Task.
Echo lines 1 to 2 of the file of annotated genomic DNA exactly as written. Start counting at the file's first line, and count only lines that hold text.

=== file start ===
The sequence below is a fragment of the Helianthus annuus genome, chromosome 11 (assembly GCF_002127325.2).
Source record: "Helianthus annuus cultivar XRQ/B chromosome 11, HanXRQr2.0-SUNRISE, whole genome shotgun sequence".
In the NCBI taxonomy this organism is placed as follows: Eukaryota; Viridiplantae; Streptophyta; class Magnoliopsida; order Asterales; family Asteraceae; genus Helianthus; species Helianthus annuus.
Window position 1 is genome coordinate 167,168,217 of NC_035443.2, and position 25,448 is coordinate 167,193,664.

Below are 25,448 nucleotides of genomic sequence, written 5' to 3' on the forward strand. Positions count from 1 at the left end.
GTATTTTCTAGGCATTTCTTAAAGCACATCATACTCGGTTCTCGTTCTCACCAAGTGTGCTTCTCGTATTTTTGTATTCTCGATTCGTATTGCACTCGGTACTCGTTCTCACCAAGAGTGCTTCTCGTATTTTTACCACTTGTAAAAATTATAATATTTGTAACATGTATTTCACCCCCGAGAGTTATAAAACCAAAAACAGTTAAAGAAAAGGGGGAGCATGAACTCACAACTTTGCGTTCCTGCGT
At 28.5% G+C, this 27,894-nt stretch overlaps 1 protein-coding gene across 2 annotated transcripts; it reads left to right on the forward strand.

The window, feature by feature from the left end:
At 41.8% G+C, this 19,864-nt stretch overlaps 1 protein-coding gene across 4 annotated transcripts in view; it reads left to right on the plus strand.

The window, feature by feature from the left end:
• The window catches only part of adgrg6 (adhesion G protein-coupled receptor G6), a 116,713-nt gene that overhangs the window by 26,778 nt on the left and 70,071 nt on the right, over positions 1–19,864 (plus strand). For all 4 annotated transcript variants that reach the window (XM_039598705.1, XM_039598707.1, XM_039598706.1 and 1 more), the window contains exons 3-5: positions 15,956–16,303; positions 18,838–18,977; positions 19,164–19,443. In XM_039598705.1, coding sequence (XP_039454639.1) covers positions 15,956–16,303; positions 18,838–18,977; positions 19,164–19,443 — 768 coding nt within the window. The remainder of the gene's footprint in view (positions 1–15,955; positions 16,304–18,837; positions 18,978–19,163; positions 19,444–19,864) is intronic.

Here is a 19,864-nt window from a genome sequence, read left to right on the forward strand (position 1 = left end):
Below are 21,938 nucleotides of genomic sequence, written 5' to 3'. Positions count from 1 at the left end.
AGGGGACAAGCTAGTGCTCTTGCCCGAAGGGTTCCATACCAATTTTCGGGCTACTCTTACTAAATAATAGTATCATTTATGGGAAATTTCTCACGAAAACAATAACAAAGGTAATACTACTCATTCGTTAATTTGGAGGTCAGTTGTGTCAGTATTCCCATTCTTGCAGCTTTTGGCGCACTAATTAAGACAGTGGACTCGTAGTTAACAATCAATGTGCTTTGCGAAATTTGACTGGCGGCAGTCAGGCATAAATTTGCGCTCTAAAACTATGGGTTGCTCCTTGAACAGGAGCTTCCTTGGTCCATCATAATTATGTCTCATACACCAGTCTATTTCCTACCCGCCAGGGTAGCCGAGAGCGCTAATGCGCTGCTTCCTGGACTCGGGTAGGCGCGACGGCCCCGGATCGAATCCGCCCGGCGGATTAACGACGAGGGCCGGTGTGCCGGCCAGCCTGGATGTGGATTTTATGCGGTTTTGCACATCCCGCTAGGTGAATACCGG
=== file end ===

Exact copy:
The sequence below is a fragment of the Helianthus annuus genome, chromosome 11 (assembly GCF_002127325.2).
Source record: "Helianthus annuus cultivar XRQ/B chromosome 11, HanXRQr2.0-SUNRISE, whole genome shotgun sequence".